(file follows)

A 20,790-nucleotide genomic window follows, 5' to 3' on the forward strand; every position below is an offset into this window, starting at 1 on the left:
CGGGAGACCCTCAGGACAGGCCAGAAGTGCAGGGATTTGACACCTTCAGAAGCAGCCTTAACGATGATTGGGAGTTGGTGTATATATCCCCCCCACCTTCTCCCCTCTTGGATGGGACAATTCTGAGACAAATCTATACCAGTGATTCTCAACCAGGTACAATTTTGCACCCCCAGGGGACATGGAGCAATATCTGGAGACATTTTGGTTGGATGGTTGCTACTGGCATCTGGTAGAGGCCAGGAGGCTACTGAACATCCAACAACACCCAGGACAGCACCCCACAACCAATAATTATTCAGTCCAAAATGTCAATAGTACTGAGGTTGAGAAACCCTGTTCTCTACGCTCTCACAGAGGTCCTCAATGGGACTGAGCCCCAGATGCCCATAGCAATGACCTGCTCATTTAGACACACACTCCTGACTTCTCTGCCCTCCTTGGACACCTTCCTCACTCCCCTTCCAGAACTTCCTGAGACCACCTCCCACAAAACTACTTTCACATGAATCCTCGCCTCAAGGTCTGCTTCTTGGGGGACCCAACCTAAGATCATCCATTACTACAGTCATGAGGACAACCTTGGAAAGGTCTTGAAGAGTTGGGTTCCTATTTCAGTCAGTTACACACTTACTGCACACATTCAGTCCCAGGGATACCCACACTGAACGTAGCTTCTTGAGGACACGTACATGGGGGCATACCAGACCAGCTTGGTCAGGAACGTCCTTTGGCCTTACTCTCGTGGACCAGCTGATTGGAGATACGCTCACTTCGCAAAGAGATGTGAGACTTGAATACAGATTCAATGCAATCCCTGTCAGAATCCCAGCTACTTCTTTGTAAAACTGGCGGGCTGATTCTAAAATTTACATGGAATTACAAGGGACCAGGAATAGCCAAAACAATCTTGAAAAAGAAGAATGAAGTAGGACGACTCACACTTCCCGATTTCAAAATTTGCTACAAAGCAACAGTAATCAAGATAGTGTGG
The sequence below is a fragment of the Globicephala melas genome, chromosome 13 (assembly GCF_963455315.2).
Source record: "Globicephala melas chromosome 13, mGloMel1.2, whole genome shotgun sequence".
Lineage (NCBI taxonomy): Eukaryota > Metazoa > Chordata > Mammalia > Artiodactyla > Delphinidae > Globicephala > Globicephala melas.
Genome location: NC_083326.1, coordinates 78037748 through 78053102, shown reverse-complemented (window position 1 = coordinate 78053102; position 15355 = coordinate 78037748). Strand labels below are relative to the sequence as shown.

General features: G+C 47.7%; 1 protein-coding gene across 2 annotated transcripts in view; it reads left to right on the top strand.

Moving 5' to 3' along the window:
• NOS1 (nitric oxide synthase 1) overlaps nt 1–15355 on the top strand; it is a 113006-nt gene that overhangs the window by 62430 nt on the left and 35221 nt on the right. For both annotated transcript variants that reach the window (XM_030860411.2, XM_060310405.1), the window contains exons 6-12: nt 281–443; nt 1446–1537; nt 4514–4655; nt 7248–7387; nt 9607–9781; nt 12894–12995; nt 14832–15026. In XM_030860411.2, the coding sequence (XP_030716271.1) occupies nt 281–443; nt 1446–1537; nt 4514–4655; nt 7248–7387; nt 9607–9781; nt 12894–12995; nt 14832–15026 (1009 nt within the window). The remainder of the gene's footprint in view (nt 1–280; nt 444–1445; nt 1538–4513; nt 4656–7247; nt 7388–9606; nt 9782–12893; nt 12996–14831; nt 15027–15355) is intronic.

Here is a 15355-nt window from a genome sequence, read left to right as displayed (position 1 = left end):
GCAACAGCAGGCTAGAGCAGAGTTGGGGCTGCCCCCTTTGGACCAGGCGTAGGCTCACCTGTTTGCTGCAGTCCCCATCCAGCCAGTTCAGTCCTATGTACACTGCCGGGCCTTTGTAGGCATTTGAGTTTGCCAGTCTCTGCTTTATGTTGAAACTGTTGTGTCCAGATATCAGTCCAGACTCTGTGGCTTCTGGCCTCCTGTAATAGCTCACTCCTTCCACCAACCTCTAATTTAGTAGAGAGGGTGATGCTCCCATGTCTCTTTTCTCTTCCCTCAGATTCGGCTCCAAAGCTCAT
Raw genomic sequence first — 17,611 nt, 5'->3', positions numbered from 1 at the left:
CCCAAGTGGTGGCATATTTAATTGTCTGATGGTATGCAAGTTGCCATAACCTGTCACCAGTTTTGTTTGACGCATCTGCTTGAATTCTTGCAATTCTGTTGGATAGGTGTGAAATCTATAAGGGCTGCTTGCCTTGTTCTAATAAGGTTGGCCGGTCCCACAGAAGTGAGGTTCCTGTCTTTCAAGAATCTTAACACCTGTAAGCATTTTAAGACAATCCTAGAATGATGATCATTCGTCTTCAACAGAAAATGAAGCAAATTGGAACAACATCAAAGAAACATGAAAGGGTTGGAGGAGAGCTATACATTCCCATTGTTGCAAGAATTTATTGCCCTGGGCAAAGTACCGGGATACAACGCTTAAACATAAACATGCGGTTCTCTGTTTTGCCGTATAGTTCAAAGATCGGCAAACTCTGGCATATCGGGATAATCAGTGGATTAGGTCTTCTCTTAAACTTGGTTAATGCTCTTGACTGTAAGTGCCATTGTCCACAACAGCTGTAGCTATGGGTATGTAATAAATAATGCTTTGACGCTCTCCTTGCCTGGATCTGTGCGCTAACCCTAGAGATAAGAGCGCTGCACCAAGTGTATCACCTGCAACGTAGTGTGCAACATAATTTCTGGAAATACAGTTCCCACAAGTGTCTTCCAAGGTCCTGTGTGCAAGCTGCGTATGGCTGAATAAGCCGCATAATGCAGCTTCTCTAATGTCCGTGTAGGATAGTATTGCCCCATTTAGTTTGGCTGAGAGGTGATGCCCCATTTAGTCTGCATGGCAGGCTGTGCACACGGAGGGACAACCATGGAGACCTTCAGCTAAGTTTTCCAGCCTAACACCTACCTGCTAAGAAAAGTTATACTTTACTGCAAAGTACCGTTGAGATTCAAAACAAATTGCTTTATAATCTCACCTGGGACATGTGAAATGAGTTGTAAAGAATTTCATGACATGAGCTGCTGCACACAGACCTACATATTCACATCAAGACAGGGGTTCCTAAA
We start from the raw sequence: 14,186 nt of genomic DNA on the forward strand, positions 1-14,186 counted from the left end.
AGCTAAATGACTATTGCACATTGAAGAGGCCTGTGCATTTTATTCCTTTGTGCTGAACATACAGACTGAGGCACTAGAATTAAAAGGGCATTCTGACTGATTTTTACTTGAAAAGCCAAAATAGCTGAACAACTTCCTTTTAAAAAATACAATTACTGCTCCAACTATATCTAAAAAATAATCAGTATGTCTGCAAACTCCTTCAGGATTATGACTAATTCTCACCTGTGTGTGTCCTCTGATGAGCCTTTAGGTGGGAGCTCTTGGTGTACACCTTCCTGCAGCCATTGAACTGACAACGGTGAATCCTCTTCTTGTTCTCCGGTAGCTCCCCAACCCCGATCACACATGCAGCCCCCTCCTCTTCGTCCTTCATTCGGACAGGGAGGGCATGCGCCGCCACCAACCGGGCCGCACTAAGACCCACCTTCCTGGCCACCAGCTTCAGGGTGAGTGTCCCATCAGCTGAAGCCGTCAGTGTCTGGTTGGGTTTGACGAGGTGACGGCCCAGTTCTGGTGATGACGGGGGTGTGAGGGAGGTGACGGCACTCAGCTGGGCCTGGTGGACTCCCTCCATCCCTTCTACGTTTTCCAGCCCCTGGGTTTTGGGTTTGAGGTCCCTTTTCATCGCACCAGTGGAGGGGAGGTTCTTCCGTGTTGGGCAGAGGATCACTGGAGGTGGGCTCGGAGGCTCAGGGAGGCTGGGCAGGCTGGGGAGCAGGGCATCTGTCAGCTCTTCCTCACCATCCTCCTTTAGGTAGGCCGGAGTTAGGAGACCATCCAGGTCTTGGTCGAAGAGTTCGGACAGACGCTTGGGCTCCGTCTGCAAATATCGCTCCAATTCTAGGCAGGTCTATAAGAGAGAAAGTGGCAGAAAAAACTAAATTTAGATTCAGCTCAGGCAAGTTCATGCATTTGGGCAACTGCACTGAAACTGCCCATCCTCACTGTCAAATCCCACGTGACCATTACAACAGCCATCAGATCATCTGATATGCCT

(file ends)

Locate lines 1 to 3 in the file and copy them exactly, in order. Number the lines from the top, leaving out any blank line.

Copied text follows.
A 20,790-nucleotide genomic window follows, 5' to 3' on the forward strand; every position below is an offset into this window, starting at 1 on the left:
CGGGAGACCCTCAGGACAGGCCAGAAGTGCAGGGATTTGACACCTTCAGAAGCAGCCTTAACGATGATTGGGAGTTGGTGTATATATCCCCCCCACCTTCTCCCCTCTTGGATGGGACAATTCTGAGACAAATCTATACCAGTGATTCTCAACCAGGTACAATTTTGCACCCCCAGGGGACATGGAGCAATATCTGGAGACATTTTGGTTGGATGGTTGCTACTGGCATCTGGTAGAGGCCAGGAGGCTACTGAACATCCAACAACACCCAGGACAGCACCCCACAACCAATAATTATTCAGTCCAAAATGTCAATAGTACTGAGGTTGAGAAACCCTGTTCTCTACGCTCTCACAGAGGTCCTCAATGGGACTGAGCCCCAGATGCCCATAGCAATGACCTGCTCATTTAGACACACACTCCTGACTTCTCTGCCCTCCTTGGACACCTTCCTCACTCCCCTTCCAGAACTTCCTGAGACCACCTCCCACAAAACTACTTTCACATGAATCCTCGCCTCAAGGTCTGCTTCTTGGGGGACCCAACCTAAGATCATCCATTACTACAGTCATGAGGACAACCTTGGAAAGGTCTTGAAGAGTTGGGTTCCTATTTCAGTCAGTTACACACTTACTGCACACATTCAGTCCCAGGGATACCCACACTGAACGTAGCTTCTTGAGGACACGTACATGGGGGCATACCAGACCAGCTTGGTCAGGAACGTCCTTTGGCCTTACTCTCGTGGACCAGCTGATTGGAGATACGCTCACTTCGCAAAGAGATGTGAGACTTGAATACAGATTCAATGCAATCCCTGTCAGAATCCCAGCTACTTCTTTGTAAAACTGGCGGGCTGATTCTAAAATTTACATGGAATTACAAGGGACCAGGAATAGCCAAAACAATCTTGAAAAAGAAGAATGAAGTAGGACGACTCACACTTCCCGATTTCAAAATTTGCTACAAAGCAACAGTAATCAAGATAGTGTGG
The sequence below is a fragment of the Globicephala melas genome, chromosome 13 (assembly GCF_963455315.2).